A study released by the New York Civil Rights Coalition found that programs geared towards minorities were actually hindering multiculturalism and fostering separatismistic” (Progen, Staff). Not only are minority students being separated from the white majority of the students during organized events such as the ALANA job fair, but they also feel that because it is especially for minority students, it is as if they are being told that “they aren’t good enough to compete against white students in a regular job fair” (Progen, Staff).
Numerous people feel that if you are not like “them” (the majority), then you are not a person, and should be treated as a second-rate citizen. As the “blindness” epidemic took its toll, the Minister thought of the idea to round all the blind victims and those who have come into close contact with an infected person and place them into quarantine. Once the victims settled in the mental institution a woman over the loud speaker announces many instructions which explains that the blind victims must fend for themselves, with barely any help.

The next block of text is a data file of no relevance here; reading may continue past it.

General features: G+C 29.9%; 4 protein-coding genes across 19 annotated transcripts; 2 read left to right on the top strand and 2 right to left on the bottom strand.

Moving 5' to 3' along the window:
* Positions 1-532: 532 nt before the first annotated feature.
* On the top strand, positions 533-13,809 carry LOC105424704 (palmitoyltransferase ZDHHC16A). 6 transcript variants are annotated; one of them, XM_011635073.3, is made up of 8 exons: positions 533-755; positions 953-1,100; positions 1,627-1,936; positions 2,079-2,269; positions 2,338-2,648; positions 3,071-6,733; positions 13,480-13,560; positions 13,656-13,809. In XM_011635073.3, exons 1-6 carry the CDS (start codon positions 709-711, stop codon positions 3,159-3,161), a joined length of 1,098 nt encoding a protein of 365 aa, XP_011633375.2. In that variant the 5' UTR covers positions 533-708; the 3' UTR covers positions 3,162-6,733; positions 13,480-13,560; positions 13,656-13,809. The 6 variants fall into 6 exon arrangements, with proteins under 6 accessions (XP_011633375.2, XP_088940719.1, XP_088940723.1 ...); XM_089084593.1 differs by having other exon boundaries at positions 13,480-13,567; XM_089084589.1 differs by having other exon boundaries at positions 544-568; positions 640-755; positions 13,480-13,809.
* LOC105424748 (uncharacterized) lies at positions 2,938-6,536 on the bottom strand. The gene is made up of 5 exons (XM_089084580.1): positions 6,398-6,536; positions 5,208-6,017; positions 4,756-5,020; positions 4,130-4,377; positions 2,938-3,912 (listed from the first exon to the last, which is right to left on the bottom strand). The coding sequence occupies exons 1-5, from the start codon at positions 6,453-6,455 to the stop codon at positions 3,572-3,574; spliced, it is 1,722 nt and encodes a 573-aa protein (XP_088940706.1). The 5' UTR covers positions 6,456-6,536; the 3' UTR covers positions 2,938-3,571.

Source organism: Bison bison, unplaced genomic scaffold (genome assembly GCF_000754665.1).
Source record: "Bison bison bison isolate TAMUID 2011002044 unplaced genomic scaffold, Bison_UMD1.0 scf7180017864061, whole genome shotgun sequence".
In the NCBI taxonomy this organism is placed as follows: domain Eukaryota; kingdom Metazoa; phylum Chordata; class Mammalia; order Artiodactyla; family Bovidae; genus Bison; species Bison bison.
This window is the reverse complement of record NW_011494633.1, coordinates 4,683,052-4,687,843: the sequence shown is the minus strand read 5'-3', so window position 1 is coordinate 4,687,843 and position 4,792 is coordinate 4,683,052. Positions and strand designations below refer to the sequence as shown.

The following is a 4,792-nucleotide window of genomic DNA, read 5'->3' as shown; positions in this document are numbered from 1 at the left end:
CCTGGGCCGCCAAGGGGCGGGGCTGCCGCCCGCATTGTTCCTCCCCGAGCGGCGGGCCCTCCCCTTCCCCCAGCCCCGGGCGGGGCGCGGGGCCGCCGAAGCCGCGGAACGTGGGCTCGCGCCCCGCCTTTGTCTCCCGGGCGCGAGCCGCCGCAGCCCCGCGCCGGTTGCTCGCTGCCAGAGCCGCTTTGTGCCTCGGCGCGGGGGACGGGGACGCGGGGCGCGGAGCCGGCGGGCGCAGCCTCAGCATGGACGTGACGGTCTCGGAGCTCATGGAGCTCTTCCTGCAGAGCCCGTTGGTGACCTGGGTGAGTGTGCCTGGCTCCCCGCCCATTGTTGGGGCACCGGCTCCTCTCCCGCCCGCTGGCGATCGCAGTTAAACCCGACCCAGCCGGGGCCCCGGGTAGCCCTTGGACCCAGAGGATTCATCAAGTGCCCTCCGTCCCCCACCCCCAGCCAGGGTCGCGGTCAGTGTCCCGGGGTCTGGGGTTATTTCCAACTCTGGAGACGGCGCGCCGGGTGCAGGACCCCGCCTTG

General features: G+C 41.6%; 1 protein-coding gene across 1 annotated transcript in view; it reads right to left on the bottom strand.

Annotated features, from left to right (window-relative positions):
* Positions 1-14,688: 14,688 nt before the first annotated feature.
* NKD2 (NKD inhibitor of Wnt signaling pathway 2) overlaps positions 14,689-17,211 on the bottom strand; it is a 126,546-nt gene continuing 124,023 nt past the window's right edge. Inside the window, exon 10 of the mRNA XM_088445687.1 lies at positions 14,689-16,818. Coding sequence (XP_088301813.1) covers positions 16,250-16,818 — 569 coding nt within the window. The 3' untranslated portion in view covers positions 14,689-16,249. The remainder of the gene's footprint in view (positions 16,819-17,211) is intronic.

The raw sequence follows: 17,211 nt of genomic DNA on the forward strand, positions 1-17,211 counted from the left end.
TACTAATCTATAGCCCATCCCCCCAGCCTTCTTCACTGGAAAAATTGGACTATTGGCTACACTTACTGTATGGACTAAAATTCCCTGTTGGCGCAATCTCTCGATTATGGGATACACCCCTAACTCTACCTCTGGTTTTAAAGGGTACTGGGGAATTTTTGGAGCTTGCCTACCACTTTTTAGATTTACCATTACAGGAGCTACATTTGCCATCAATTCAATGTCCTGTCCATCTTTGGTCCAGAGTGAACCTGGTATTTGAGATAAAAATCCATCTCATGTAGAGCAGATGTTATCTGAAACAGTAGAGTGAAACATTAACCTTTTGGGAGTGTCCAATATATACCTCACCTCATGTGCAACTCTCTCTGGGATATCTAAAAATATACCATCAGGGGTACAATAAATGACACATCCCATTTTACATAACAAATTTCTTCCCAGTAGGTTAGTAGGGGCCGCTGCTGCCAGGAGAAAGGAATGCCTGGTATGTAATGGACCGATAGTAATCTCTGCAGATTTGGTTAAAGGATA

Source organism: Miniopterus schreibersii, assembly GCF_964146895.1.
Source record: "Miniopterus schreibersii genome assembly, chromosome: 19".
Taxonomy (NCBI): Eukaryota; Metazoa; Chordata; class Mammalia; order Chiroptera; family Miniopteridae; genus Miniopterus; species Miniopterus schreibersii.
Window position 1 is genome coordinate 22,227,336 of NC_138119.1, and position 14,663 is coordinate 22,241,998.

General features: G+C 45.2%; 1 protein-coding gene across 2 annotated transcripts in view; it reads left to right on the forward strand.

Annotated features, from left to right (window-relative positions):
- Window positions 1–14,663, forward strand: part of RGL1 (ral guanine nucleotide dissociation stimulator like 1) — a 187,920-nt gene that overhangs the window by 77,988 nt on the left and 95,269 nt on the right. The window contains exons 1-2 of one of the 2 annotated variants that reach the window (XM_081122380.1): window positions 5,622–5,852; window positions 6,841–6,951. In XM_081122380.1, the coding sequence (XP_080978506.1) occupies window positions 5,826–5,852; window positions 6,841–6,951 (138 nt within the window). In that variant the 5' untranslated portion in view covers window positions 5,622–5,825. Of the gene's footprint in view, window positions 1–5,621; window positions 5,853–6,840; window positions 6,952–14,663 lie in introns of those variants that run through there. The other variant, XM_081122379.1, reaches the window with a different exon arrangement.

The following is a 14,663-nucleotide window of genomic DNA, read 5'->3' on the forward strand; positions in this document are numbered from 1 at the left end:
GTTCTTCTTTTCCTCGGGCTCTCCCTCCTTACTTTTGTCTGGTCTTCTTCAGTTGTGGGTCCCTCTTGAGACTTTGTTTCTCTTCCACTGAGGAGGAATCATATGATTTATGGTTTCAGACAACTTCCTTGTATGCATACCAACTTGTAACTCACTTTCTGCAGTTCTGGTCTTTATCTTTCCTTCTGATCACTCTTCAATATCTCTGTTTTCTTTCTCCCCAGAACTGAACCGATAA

The woman then continues saying, “the isolation in which they now find themselves will represent, above any personal considerations, an act of solidarity with the rest of the nation’s community” (43). If a person has an understanding that minorities are less than human, and can be set aside, has an absurd psychological way of thinking. People should not devalue others’ because they are “weaker,” or “different” from him/her.
Fear can cause blindness, said the girl with the dark glasses, Never a truer word, that could not be truer, we were already blind the moment we turned blind, fear struck us blind, fear will keep us blind” (Saramago 129). In today’s society, people are more concerned with their own “little world,” rather than looking at the extensive perspective of life. One reason why people can sometimes be classified as being “blind” is because people fear the unknown, and rejects the unfamiliar.
Many people are not comfortable with stepping out of their shell and exploring their surroundings, let alone trying to look through the eyes of the segregated minority. In the novel Blindness, Jose Saramago metaphorically uses the word “blindness” as a term meaning, the truth that we cannot bear to see. To avoid the outside world, many people tend to shelter themselves from the obvious reality, and tend to focus of their “own” meaning of reality. However, when our vision is stripped from our secluded selves, reality is all you can truly “see. “